Government-funded acquisition programs to preserve existing affordable housing are common in many other countries, including France, Denmark and Australia. In the United States, low-income housing tax credits can be used to acquire housing.
In Canada, a number of cities and provinces have created their own acquisition programs to take affordable units out of the private market and turn them into community housing. Toronto now has an $21.5-million acquisition program to help non-profits, co-operatives and community land trusts acquire multiunit buildings with the guarantee of affordability for 99 years. Montreal has a new program giving the city right of first refusal to purchase buildings that go up for sale in designated neighbourhoods.
In January, British Columbia created the $500-million Rental Protection Fund that pre-approves community housing groups for down payments and capital support so they can quickly buy private properties with affordable rents when they come on the market. Katie Maslechko, the CEO of the fund, says 22 non-profit organizations have been pre-approved, with a total of 1,400 units currently being considered for purchase.
When the buildings are sold to non-profits, Ms. Maslechko says, “there is no need to jack up the rents, or completely revalue the property and displace people in the process.” Ideally, she says, non-profits will also be able to leverage properties over time to expand their presence in the housing market.
A national acquisition program could work in a number of different ways. The national housing strategy could add the option of purchasing existing properties to current funding. Mr. Meredith suggests that the government could also maintain ownership of land or buildings and then lease them to community groups to build and operate affordable housing.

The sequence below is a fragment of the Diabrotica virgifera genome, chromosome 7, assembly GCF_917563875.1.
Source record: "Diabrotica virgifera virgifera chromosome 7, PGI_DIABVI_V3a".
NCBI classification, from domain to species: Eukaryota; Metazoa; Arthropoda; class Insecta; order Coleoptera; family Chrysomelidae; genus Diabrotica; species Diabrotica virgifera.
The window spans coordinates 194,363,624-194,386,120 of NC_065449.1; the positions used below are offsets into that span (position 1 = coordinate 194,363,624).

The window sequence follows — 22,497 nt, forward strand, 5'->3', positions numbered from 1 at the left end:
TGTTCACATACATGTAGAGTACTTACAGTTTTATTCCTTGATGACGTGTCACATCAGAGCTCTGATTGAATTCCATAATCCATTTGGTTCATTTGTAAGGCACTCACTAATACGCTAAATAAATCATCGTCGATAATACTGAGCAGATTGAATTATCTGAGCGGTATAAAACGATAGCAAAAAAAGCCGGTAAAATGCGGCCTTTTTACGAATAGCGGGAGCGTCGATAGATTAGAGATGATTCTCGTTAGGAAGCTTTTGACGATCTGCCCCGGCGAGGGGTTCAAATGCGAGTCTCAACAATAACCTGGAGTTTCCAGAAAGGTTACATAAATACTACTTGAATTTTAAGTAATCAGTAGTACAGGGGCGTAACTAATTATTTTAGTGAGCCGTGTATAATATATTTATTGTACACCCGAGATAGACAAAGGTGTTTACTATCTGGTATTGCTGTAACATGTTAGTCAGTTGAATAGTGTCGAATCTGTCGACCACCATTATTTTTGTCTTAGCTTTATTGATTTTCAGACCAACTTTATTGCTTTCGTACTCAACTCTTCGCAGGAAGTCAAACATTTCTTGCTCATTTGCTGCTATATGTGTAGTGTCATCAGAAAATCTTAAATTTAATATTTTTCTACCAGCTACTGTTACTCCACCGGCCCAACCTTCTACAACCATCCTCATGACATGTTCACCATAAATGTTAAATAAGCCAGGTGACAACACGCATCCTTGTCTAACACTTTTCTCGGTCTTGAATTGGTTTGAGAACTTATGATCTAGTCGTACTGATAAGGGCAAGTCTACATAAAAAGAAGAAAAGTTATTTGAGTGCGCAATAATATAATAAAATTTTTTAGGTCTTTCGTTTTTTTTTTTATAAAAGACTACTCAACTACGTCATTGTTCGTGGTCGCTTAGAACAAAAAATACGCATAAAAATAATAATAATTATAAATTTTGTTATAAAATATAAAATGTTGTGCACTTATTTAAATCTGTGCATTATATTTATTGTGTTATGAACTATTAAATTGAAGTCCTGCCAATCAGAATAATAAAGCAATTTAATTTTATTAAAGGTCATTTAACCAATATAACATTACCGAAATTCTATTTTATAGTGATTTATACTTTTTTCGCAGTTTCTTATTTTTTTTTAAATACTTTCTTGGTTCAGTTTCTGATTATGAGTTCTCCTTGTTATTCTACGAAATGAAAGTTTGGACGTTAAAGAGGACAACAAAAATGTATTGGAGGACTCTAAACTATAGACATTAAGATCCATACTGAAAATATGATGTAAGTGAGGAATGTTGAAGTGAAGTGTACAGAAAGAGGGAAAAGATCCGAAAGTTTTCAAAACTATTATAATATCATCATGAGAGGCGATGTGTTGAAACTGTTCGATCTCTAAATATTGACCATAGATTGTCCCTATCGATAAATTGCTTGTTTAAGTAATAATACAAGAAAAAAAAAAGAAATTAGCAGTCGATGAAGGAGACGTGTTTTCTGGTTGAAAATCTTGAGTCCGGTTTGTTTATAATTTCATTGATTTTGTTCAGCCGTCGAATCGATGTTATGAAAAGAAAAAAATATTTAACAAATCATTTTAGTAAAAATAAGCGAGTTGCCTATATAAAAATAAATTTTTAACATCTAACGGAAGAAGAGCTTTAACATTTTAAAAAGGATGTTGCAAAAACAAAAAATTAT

Another proposal pitched to Finance Minister Chrystia Freeland’s office by a group of housing advocates and community foundations would see a pilot project combine equity from private and philanthropic sources with government loans to kickstart a national fund that would help approved housing charities buy properties.
An August report involving housing advocates, researchers and industry representatives, and co-authored by Michael Brooks, the CEO of REALPAC, a national trade association representing Canada’s real estate and development companies, also recommended a property acquisition strategy. In addition to capital grants and debt financing to help community groups make purchases, the report proposed a capital-gains tax break to owners who sell their buildings to non-profit groups.
Any new acquisition program needs to work quickly so non-profits can compete as buyers in an active private market, says Sarah Button, executive director of the Centretown Citizens Ottawa Corporation. The CCOC, she says, has the capacity to expand but not the cash at the ready to buy new properties when they come up for sale.
The last time the group purchased a private building was in 2010. Today, the average monthly rent in the 29 studio apartments in that building is $824, says Ms. Button, well below the average rate for studio apartments in the area.
What’s more, she says, private developers, who receive loans through the housing strategy for purpose-built rentals, are only bound to keep a certain percentage of rents affordable for a limited period of time.
“We are in this for the long haul,” she says. “We protect housing outside of market forces in perpetuity.”
The longer the government waits to act, experts point out, the more the country’s affordable housing stock shrinks. Renters are already significantly more likely than homeowners to be paying unsustainable housing costs, and living in overcrowded, unsafe or tenuous circumstances.
“Rents have been going up at fantastic rates over the last six years, and people are getting evicted into homelessness,” says Carolyn Whitzman, an expert adviser with the Housing Assessment Resource Tools project at UBC. “An acquisition program is a way to stem the tide of homelessness.”